by Mason Rutledge, President
“Ok, Boomer” and groans about “those Millennials” is taking on new meaning.
Prior to the COVID-19 pandemic, our country was parted along a pack of partitions, i.e. political, racial, socio-economic, etc.
In this season, separations have grown greater than just masks and gloves. There is a growing gap between generations. It may have started around virus spread risk reduction but has exposed a lingering unspoken frustration about finances and the future. “Ok, Boomer” is less about a lack of connectedness but rather reflects a frustration that Boomers are connected to most resources.
This generational theme took on a deeper dynamic this week in my discussions with business leaders and marketplace influencers. It’s not a new theme, but it has grown from a one-way concern to a multi-faceted divide. I heard one person say, “The generational separation is the most under-discussed divide in our society today…and it’s a huge issue.”
Each week during the pandemic, I have been writing a summary of themes heard in discussions with business leaders and marketplace influencers. This generational gap is the latest of themes.
Over the last few weeks, I have certainly heard from one side of this divide. Grandparents have shared their frustration with their lack of access to their grandchildren. Kids were keeping grand kids away because they feared spreading the virus to their vulnerable parents. These “vulnerable” grandparents were available and asking to see their grand kids. The Grandparents thought, “Wait, I’m the one in danger and I’ll take the risk…what’s the problem?” I have heard this several times.
They are right, this isn’t just about grand kids. Most Millennials are strictly following government stay-at-home orders. They are wearing masks. They are keeping social distancing guidelines. They are limiting their networks. They are working from home. And there is a general frustration with older people that are not doing the same.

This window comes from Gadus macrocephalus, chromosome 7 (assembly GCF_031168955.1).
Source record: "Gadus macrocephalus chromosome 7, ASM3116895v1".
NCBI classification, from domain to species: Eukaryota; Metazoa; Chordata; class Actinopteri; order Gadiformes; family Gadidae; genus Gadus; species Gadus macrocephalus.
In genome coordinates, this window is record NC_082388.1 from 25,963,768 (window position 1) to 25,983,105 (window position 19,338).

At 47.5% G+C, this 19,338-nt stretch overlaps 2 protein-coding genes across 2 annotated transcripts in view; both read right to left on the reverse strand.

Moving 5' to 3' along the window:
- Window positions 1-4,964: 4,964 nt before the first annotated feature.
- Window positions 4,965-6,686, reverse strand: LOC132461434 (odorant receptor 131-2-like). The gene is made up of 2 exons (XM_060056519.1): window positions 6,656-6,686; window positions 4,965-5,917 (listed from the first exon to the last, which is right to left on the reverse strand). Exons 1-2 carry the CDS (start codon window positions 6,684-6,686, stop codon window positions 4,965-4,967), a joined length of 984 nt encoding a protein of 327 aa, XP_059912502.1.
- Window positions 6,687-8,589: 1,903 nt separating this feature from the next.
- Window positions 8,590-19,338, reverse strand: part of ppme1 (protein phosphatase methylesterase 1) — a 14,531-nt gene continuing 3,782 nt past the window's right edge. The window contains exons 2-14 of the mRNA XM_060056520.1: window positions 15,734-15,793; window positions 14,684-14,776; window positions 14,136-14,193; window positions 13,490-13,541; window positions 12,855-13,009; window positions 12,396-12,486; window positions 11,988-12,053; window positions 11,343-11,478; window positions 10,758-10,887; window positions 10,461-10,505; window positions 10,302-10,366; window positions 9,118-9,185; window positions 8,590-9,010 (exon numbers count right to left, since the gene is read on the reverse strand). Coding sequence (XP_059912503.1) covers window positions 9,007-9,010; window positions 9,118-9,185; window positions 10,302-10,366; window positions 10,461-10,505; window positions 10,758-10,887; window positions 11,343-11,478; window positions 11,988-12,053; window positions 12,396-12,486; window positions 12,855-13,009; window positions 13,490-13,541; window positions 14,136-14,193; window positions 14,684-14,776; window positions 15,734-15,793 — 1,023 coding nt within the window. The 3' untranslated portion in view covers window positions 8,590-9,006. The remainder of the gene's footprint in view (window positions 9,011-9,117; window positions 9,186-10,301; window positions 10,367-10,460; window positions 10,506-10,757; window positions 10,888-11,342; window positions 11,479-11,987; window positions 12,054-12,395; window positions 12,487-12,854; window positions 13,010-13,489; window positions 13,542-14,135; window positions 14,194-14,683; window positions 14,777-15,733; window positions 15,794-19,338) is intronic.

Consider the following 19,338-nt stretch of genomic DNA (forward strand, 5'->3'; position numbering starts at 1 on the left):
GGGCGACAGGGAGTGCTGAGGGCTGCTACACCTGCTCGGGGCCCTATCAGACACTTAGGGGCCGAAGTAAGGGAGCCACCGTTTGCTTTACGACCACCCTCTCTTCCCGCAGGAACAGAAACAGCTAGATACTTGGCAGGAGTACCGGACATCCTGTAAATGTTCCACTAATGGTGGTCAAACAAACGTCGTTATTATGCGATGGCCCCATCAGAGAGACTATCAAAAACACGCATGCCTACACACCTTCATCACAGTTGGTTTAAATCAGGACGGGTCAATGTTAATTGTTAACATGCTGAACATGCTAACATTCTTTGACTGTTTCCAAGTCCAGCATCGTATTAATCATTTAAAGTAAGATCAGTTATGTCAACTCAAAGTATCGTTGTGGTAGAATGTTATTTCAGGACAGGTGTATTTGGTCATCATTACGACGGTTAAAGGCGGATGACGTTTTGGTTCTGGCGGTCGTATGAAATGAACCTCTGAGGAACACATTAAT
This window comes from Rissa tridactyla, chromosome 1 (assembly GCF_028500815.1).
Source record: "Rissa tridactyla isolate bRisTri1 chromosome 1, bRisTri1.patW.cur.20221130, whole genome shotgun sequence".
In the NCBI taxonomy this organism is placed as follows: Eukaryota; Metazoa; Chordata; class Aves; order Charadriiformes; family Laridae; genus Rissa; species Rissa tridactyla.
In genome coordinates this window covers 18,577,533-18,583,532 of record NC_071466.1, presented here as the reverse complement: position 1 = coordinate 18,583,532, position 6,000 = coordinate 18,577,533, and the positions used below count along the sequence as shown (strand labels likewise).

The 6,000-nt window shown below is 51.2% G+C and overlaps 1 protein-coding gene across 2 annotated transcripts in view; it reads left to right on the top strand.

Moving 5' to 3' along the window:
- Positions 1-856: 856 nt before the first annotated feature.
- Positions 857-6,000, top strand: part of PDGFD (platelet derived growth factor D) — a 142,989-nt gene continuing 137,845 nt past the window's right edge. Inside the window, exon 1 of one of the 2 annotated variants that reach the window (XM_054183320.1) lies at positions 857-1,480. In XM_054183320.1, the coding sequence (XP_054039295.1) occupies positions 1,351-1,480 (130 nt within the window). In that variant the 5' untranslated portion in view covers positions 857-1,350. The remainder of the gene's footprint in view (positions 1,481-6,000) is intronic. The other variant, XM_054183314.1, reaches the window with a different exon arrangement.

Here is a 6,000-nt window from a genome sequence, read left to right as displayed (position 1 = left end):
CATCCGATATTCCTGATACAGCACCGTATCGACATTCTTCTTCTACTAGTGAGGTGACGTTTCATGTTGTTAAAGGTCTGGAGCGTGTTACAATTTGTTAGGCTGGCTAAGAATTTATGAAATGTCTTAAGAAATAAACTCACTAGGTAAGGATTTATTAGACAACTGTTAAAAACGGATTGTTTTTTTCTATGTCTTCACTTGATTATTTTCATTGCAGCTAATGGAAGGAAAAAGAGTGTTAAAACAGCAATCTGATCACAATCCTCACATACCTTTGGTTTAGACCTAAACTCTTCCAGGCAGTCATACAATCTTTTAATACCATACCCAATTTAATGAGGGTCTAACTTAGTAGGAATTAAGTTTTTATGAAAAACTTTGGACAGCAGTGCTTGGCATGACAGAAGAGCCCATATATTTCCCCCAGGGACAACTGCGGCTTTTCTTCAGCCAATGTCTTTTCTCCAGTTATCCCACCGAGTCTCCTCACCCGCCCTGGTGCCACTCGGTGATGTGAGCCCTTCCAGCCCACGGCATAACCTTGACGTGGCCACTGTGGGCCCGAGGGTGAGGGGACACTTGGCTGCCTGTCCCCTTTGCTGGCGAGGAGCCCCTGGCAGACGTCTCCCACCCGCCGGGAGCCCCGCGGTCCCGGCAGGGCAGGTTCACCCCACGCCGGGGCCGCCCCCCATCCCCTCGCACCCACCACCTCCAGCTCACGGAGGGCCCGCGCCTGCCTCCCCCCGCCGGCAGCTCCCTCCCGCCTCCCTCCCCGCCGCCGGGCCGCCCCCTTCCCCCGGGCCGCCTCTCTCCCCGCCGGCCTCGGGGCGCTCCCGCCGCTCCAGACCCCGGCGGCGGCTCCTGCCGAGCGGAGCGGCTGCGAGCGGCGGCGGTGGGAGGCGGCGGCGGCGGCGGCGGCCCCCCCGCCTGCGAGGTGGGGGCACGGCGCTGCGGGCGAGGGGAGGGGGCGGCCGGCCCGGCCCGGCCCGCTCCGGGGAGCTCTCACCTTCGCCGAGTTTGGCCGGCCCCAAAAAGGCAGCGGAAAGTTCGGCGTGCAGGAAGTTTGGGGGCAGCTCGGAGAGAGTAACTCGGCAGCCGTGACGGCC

The actual divide is much deeper, and it has been brewing longer than this virus and this week rose to the surface.
There is quiet frustration in the generations below Baby Boomers. It grows out of blame. Baby Boomers are blamed for racial and socio-economic inequities, environmental concerns, inflated housing prices, global problems, and most of the rest of the world’s issues. Baby Boomers are a giant generation that lived through a complex time of incredible opportunity.
I haven’t heard it specifically, but it seems that Millennials and Gen Z aren’t concerned about a financial pull back, as it will open economic opportunities, like home ownership, for them. Even if they personally experience a job or market hit, they know they have decades to bounce back.
Respect for their parents is limiting the sharing of honest, unspoken thoughts by “kids.” Fear of losing access to their “kids” is limiting the sharing of honest, unspoken thoughts from parents. We are going through life along slowly dividing parallel routes. This is a significant issue for our society and just as we are confronting COVID, we need to confront this conflict.
The government may have mandated separation among people, but that separation is now growing among generations. Comments like “Ok, Boomer” and “those Millennials” was just the start. This virus is giving us a chance to reset these relationships for honest discussions, even if done through masks and at six feet apart in the yard.